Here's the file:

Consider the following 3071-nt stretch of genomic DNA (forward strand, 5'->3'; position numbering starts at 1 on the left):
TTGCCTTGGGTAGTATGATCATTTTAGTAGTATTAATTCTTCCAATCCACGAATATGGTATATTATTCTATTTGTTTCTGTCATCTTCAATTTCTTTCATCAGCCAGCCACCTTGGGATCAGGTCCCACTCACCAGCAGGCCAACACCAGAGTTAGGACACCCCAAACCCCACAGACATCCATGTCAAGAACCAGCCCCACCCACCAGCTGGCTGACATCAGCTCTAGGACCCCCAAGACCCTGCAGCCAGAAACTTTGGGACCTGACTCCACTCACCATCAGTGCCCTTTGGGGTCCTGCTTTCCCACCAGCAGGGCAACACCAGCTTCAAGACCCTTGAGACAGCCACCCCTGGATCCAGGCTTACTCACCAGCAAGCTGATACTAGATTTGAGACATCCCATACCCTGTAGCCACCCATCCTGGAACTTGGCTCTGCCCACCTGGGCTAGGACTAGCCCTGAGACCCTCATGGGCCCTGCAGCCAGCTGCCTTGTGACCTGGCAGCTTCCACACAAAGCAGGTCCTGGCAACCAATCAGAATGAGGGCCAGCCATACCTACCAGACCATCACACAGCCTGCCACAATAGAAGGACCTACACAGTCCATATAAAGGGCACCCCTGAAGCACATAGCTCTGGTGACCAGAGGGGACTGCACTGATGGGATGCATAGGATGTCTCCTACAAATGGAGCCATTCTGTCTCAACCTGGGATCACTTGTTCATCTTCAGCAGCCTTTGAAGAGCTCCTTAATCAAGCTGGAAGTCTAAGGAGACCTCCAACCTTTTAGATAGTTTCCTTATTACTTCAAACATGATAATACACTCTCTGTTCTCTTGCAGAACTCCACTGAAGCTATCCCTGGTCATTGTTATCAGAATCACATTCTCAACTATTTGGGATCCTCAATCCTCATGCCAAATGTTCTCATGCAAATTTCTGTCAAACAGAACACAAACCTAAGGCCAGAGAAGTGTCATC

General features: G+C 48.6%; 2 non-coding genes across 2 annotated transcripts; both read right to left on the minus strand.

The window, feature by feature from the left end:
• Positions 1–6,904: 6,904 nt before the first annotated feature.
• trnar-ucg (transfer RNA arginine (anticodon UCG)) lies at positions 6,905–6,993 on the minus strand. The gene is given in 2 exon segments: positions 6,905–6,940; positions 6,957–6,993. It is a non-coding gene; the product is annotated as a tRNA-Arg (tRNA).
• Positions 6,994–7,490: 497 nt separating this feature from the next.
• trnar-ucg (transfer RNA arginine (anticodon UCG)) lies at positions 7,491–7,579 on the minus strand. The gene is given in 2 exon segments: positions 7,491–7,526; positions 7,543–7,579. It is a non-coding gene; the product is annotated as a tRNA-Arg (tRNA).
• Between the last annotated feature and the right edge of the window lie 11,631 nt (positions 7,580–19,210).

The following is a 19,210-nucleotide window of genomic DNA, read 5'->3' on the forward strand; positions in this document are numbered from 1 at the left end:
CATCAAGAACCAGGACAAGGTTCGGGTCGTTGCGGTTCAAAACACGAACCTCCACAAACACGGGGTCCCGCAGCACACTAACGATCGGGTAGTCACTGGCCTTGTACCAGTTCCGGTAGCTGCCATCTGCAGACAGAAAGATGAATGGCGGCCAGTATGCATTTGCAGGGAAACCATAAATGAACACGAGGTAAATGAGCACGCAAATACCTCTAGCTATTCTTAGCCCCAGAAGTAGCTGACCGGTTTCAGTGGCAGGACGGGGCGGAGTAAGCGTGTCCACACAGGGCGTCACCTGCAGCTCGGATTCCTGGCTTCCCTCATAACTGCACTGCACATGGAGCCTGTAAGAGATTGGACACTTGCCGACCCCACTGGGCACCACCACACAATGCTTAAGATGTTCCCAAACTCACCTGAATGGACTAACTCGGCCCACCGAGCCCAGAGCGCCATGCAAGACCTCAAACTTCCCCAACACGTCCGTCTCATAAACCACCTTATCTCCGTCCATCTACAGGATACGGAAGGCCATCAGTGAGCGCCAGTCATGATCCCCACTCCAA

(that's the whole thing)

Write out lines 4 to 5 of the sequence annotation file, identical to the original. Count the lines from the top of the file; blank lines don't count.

The window, feature by feature from the left end:
• Positions 1–6,904: 6,904 nt before the first annotated feature.